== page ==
I wish to thank the dear friends who interacted with me when I asked the question: Did Jesus die for the sin of unbelief?
So to this question, I should answer "YES" and he died for all people including their unbelief.
Now, some have said - Jesus indeed died for the sin of unbelief of the elect, but not the unbelief of the non-elect.
So to my answer "YES", some will reply against it, "well, if he did die for the sin of unbelief of all people, then all should be saved, but why are there people in hell"?.
So the follow up question goes like this, "If Jesus died for unbelief then why are all not saved"?
This line of questioning has similarities to the question - "Why doesn't the month of February have the 30th when in fact April does"?
The question, "If Jesus died for unbelief then why are all not saved", presupposes that simply because Jesus died for all people, then all ought to be saved, but they are not, so Jesus must have died only for those that are.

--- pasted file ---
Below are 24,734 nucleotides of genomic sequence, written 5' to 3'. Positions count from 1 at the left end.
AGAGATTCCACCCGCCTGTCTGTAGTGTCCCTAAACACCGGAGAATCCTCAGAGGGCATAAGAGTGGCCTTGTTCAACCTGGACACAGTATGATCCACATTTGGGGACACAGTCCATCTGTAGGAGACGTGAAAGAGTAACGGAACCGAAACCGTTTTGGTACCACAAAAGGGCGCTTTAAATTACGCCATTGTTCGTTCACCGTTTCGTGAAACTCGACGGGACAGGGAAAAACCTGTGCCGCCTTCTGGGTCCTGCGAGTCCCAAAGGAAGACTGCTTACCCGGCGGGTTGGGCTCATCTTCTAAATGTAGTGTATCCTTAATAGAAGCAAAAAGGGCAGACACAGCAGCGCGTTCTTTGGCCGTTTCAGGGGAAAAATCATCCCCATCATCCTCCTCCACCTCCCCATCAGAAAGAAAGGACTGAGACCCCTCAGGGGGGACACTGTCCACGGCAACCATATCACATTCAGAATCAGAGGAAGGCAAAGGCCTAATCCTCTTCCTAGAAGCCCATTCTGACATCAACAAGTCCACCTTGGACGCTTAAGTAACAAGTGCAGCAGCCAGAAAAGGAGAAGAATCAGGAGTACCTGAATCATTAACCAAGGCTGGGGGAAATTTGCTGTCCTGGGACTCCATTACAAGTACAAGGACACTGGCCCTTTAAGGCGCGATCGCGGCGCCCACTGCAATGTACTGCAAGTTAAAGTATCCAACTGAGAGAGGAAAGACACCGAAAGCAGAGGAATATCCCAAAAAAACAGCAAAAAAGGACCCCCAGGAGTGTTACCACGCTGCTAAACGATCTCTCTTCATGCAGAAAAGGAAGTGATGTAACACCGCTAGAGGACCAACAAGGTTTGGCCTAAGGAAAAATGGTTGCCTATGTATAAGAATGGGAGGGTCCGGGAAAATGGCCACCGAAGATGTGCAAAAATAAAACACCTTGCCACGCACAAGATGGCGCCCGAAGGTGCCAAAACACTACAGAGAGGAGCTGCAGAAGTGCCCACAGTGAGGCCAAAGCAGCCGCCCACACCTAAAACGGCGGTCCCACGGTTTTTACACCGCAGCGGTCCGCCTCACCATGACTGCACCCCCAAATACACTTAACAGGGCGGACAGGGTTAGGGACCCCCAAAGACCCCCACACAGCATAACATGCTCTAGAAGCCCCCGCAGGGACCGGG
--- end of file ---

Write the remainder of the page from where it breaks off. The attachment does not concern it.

I have revised my answer to "YES" because of the principle of imputation. Indeed our sins have been imputed to Christ, our unrighteousness has been imputed to him, all of it, but his righteousness only gets imputed to us through the Means of Grace, at the point of faith.
So to the question -"If Jesus died for unbelief then why are all not saved", we say that this misses the nature of imputation.
My answer is based on the imputation of Christ's righteousness, people who are not saved have rejected the gift, and so the imputation of righteousness never happened to them.